She has been called "the Canadian Georgia O'Keeffe, the WASP Frida Kahlo." Although she died in 1945, she remains a living and vital presence in Canada. Her paintings are familiar, her books are all in print and widely read, her tempestuous life story is knit into the cultural fabric of the country. Yet just next door in the United States, she remains virtually unknown.
The facts of Emily Carr's life, played out within the prim and proper Victorian social structure of Victoria, British Columbia, in the early decades of this century, are unusual enough even if she had not become one of the most considerable Canadian artists of her time. She courted eccentricity, was a confirmed contrarian, never married. She studied painting in San Francisco, England and France, and made a series of intrepid, sometimes foolhardy, journeys into the remote wilderness and islands of coastal British Columbia to visit and record native culture.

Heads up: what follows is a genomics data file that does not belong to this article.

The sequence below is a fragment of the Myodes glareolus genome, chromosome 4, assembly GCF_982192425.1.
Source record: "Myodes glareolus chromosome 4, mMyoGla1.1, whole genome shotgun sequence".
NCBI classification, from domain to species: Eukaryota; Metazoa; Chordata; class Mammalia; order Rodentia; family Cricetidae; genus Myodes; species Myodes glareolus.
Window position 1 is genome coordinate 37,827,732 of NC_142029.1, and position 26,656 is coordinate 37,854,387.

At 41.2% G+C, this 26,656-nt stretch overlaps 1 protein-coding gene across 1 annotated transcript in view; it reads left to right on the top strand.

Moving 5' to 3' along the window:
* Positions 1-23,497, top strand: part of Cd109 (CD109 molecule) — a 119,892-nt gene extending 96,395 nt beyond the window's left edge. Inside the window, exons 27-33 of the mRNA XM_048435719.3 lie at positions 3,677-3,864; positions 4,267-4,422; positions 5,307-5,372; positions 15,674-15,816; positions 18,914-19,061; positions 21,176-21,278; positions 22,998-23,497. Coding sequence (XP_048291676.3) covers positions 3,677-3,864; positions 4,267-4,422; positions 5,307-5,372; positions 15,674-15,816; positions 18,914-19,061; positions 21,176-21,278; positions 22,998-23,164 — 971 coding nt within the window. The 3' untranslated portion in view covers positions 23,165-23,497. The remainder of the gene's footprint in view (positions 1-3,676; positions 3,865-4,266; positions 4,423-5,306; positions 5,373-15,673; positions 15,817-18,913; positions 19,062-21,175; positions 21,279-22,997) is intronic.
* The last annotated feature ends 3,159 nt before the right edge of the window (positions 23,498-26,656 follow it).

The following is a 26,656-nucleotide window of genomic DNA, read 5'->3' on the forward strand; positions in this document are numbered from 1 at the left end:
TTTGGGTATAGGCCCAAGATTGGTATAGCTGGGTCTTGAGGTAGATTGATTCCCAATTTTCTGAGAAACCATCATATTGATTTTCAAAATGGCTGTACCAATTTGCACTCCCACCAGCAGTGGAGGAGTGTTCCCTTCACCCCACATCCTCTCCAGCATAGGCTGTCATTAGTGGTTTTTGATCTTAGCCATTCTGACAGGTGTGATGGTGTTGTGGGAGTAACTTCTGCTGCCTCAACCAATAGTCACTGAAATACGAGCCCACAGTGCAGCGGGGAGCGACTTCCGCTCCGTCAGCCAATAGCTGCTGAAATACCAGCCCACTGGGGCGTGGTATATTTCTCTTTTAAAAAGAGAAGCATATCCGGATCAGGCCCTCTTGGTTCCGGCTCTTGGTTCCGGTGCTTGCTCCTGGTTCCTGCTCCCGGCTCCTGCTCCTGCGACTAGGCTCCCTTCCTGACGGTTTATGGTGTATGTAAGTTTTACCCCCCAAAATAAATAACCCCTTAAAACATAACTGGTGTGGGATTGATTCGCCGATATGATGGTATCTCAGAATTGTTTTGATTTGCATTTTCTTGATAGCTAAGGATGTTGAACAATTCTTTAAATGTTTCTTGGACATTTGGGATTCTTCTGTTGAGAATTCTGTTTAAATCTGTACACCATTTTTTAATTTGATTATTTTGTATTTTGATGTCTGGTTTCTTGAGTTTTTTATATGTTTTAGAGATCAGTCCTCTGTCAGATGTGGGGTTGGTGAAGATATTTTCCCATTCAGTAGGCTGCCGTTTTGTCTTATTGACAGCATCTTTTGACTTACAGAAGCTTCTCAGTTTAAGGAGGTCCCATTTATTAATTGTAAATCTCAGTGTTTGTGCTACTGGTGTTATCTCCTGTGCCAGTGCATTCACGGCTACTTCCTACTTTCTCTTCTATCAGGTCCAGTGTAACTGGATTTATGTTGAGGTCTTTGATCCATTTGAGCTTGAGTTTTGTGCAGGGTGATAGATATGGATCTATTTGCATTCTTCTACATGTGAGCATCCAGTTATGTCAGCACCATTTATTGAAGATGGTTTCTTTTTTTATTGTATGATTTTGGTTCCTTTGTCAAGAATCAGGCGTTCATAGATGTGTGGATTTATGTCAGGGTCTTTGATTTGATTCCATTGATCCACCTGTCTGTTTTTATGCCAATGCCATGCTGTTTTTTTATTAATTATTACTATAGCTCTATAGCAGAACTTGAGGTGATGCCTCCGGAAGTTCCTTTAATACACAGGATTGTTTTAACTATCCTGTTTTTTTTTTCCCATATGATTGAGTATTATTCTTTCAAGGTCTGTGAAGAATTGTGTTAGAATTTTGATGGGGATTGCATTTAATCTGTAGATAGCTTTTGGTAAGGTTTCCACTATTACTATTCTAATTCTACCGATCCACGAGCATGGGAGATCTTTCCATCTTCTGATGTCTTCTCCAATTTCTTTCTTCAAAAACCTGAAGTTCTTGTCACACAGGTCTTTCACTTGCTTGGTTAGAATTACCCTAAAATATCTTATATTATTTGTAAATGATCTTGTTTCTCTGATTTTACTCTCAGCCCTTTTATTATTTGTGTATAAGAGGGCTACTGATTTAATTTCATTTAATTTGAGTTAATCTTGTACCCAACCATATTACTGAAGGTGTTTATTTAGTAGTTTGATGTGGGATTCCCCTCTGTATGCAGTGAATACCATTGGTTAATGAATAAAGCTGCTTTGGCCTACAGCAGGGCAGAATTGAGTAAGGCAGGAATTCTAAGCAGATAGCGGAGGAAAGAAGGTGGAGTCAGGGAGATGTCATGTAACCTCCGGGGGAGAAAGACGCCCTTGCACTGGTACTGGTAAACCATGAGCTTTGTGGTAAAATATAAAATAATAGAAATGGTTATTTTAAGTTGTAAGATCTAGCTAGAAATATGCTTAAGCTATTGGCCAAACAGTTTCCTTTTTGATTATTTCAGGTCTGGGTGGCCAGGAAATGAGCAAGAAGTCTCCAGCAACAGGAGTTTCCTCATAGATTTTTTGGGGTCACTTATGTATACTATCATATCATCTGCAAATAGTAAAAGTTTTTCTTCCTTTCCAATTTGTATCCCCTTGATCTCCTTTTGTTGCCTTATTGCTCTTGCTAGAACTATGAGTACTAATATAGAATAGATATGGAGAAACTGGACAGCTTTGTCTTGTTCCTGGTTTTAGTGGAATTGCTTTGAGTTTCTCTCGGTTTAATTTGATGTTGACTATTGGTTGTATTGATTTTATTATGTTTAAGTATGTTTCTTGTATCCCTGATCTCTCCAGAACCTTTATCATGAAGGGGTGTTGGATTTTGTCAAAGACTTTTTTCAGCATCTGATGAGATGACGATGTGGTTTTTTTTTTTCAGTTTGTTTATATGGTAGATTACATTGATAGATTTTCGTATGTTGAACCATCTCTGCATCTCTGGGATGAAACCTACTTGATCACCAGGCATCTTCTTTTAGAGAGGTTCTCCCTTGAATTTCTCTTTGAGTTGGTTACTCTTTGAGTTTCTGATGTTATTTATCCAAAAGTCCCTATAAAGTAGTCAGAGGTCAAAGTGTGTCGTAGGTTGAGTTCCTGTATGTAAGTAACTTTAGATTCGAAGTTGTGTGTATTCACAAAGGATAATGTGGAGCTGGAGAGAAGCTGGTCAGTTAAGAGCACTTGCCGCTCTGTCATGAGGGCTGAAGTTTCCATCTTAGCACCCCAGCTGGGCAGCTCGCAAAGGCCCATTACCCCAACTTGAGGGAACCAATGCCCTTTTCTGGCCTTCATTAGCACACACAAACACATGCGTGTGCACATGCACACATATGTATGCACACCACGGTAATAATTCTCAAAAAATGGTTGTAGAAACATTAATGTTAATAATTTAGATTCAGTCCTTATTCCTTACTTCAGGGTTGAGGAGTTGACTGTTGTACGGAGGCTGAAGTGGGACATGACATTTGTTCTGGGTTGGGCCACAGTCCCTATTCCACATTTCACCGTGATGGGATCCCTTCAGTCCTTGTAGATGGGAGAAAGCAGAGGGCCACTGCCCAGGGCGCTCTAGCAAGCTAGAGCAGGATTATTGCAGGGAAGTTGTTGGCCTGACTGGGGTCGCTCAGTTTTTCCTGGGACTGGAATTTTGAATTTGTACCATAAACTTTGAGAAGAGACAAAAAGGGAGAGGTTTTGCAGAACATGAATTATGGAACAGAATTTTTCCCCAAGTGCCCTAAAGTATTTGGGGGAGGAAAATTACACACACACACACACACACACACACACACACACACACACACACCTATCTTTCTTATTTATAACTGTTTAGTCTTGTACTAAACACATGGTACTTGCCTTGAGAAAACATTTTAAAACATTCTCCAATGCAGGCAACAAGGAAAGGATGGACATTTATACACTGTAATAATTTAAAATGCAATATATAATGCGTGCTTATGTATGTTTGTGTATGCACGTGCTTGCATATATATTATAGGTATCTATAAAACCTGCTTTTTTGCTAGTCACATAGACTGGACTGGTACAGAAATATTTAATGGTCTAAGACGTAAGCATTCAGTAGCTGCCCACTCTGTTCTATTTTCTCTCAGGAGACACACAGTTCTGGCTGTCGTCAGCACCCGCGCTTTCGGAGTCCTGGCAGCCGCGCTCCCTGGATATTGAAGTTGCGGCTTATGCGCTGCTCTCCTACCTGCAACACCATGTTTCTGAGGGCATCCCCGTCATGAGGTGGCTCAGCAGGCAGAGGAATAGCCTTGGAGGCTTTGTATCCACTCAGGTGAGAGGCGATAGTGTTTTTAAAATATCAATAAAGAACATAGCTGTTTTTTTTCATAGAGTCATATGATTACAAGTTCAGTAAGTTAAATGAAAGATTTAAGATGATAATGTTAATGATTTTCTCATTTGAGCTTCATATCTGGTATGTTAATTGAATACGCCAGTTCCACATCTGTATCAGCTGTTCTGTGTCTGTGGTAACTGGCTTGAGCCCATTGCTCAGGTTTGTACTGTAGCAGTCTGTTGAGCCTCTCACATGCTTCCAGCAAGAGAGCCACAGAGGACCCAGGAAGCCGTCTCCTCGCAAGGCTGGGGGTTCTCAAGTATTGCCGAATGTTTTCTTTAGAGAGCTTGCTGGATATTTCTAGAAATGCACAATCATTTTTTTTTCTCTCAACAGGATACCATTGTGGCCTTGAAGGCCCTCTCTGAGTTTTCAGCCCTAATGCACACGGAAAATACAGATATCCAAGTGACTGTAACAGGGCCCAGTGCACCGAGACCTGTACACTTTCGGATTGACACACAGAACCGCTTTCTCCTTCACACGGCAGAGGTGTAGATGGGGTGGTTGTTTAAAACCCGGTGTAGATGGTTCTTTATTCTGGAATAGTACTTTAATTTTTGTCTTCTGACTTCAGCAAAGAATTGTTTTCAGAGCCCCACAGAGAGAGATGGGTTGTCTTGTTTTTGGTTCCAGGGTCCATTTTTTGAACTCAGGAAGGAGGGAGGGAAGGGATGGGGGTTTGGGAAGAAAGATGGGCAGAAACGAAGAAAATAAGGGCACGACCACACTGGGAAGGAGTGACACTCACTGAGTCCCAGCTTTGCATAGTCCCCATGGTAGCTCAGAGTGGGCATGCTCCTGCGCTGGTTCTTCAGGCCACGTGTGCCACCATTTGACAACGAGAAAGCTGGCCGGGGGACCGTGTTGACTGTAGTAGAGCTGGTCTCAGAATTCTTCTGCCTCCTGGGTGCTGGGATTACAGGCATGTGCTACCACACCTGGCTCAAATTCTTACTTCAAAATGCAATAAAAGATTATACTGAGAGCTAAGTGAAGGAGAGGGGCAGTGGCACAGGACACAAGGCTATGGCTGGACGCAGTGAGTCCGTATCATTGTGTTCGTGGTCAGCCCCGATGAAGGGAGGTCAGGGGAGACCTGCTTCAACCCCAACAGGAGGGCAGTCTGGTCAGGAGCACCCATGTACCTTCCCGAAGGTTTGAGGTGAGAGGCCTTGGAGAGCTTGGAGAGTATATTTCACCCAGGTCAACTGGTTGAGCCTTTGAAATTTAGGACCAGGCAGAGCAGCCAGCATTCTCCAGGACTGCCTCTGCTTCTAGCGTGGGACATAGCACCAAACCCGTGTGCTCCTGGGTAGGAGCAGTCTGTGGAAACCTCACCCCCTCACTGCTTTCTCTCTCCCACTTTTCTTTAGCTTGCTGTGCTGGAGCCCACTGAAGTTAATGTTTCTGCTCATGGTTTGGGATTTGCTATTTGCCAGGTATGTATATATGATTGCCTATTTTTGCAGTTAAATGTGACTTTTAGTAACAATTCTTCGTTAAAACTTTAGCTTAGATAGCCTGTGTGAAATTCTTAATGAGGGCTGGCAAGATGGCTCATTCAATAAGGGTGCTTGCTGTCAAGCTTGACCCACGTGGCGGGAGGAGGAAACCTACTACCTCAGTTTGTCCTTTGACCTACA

Over a period of several decades Carr visited some 30 native village sites. The hundreds of sketches and watercolors she brought back from these journeys served as a continuing source of inspiration throughout her life.
In the full maturity of her work — from the overwhelming paintings of the impenetrable rain forests of British Columbia done in the mid-1930s to the ethereal, light-struck oil-on-paper works of her last years — Carr became a true original. Creating majestic and foreboding paintings imbued with a mysterious power and a unique sensibility, she produced a body of work that marks the emergence of one of the continent's most significant visionary painters of the 20th century.